I found a historical photo of this room showing 10-foot high machines with wires hanging by the mile from looms and schematic charts.
While it looks like ground level, everything here is one story above the actual earth.
When block glass shatters, it looks like ice.
The conveyorway that carried the sintering material to the mixing floor at the top of the plant.
One of the few man-sized exterior doors, seemingly with an original frame. Classic arching and beautiful textures–every inch of wall had me drooling. If this engine house was in a metropolitan area, it would have been turned into a $10 million white collar office suite ten years ago.
Cracked gauges have a certain quality that hearkens to movies, I think. One can imagine the gauges going off the scales before dramatically cracking, throwing glass right at the camera. This damage, however, is unfortunate vandalism.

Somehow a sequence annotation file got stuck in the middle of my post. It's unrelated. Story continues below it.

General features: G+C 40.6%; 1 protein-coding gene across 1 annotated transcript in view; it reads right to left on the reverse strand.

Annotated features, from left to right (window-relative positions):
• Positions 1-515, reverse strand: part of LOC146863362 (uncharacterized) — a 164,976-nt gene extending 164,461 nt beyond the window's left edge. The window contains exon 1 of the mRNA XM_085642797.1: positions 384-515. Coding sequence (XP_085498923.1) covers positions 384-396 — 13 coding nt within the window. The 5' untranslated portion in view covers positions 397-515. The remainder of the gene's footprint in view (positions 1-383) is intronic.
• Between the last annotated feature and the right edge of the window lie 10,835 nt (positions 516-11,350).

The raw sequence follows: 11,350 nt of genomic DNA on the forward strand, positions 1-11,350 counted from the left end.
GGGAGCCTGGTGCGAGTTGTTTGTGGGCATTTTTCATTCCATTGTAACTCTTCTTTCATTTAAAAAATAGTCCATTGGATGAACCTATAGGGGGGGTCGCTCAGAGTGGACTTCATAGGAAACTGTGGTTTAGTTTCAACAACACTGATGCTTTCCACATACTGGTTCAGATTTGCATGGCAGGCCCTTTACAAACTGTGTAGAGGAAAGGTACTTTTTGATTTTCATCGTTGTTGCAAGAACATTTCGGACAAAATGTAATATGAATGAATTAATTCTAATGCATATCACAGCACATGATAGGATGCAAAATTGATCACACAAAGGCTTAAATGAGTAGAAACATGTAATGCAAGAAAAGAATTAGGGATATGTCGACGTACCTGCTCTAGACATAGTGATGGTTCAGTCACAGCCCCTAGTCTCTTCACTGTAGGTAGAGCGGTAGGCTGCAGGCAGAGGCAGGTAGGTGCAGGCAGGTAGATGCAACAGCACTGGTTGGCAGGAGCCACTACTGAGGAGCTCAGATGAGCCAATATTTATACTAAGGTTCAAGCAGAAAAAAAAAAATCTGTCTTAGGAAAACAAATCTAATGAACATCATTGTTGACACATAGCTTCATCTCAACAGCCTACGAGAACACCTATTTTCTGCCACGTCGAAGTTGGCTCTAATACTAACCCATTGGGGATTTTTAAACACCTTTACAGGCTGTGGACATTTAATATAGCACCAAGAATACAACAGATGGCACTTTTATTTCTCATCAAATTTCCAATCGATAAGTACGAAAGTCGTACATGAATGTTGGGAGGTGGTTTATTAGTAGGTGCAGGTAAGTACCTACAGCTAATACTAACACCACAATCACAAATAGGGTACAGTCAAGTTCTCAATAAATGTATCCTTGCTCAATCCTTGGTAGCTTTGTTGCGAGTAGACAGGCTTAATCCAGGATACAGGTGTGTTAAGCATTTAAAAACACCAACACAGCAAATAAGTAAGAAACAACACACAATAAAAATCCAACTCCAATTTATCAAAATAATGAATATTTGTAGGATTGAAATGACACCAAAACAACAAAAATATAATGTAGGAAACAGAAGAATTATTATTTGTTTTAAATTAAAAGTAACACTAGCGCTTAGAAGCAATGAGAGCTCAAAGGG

In its later years, metal was welded over every door and window on the ground floor.
Near the lower portal of the tunnel, a manhole cover seals the electrical connection for the streetcar line. Twin Cities Lines is the predecessor for Twin Cities Rapid Transit.
Standing on the fence barricade that used to keep squatters out of the tunnel, the size of the space is impressive. What you see here is the current length of the tunnel; I set up a flashlight at the end to illuminate the concrete wall that is the lower portal.